Recently, Insurance Brokers were reminded of the risks and financial implications to business when insurer Dual Australia was hit with a $17 Million Fraud. Their claims manager had paid legal costs to a bogus law firm set up by her husband. While they are confident they will recover most of the funds stolen, it has further ramifications to businesses with loss of morale to staff due to the embarrassment and shock of the event. However for the business itself, it has the potential to damage their brand image.
All our businesses are exposed to such risks, both internally and externally. Previously we have discussed the growing Cyber Risk threat and the ability for external breaches of Business systems being able to steal from their bank accounts or clients accounts. However, internally we are at risk too. All of our businesses need to be prudent and careful with how we recruit our staff into trusted positions, have systems for checking and double checking and appropriate sign off on financial transactions, regular audits of systems and not be afraid to ask appropriate questions whenever there are discrepancies in Accounts. Insurance cover such as Commercial Crime covers and Employee Dishonesty sections in Business Packs, but high limits have large premiums. We need to manage these risks with other methods too.
So what can you do to reduce or prevent fraud? There is definitely a relationship between those companies that implement stringent anti-fraud systems and those that experience considerably lower losses and time taken to discover a fraud.
There are a number of prevention tips we can provide. Some of these methods include the following:
- Set up a hot line or similar fellow staff to provide individuals a means to report suspicious activity. This is a critical part of an anti-fraud program. Management should actively encourage employees to report suspicious activity, as well as enact and emphasise an anti-retaliation policy.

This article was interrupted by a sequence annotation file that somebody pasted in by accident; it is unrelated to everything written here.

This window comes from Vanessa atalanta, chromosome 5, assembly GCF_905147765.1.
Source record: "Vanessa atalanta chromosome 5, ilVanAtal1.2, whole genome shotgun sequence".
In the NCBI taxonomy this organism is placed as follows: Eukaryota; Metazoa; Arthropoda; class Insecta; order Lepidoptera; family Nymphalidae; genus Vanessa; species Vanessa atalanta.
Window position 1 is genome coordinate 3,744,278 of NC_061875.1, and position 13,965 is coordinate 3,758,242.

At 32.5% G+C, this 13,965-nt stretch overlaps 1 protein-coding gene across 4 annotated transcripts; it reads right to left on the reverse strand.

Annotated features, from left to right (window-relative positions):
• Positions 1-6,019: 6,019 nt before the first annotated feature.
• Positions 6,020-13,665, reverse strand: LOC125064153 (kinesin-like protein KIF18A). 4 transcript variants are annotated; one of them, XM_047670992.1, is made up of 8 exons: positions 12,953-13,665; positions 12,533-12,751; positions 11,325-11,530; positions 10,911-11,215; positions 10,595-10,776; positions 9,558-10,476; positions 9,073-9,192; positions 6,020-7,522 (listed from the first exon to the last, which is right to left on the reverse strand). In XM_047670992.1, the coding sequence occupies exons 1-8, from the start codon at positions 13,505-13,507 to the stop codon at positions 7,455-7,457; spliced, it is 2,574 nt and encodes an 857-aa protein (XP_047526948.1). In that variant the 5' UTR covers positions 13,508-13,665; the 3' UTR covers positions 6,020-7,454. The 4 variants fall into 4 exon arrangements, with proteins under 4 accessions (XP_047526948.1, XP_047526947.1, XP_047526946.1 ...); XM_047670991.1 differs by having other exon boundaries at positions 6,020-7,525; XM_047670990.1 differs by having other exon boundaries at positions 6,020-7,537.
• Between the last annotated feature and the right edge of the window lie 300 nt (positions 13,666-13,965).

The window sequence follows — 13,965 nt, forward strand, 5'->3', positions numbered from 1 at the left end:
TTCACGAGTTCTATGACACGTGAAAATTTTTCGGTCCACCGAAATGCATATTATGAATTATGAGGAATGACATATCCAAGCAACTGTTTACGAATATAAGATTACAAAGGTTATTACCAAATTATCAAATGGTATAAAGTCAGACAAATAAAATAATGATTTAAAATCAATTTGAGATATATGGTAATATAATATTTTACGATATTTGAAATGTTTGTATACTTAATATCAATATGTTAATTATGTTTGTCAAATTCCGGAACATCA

- Fraud awareness training for employees and managers is critical. At the very least, an organisation should educate its staff on what actions constitute fraud, how it harms everyone in the organisation and how to report questionable activity.
- External audits serve an important purpose and can have a strong preventive effect on potential fraud.
In relation to these methods, managers should be aware how the following inter-relate:
- Most fraudsters will exhibit behavioural traits that can serve as warning signs of their actions. Look out for those living beyond one's means or exhibiting excessive control issues. These are not generally identified by traditional internal controls.
- Managers, employees and auditors should be educated on these common behavioural patterns and encouraged to consider them, along with other anomalies, to help identify patterns that might indicate fraudulent activity.
The cost to Brand reputation as well as the financial losses to an organisation can be very damaging. Almost half of the victim organisations are unable to recover their losses so, proactive measures to prevent fraud are critical. Management should continually assess their specific fraud risks and review its fraud prevention programs in light of these risks. It could make a difference to your survival.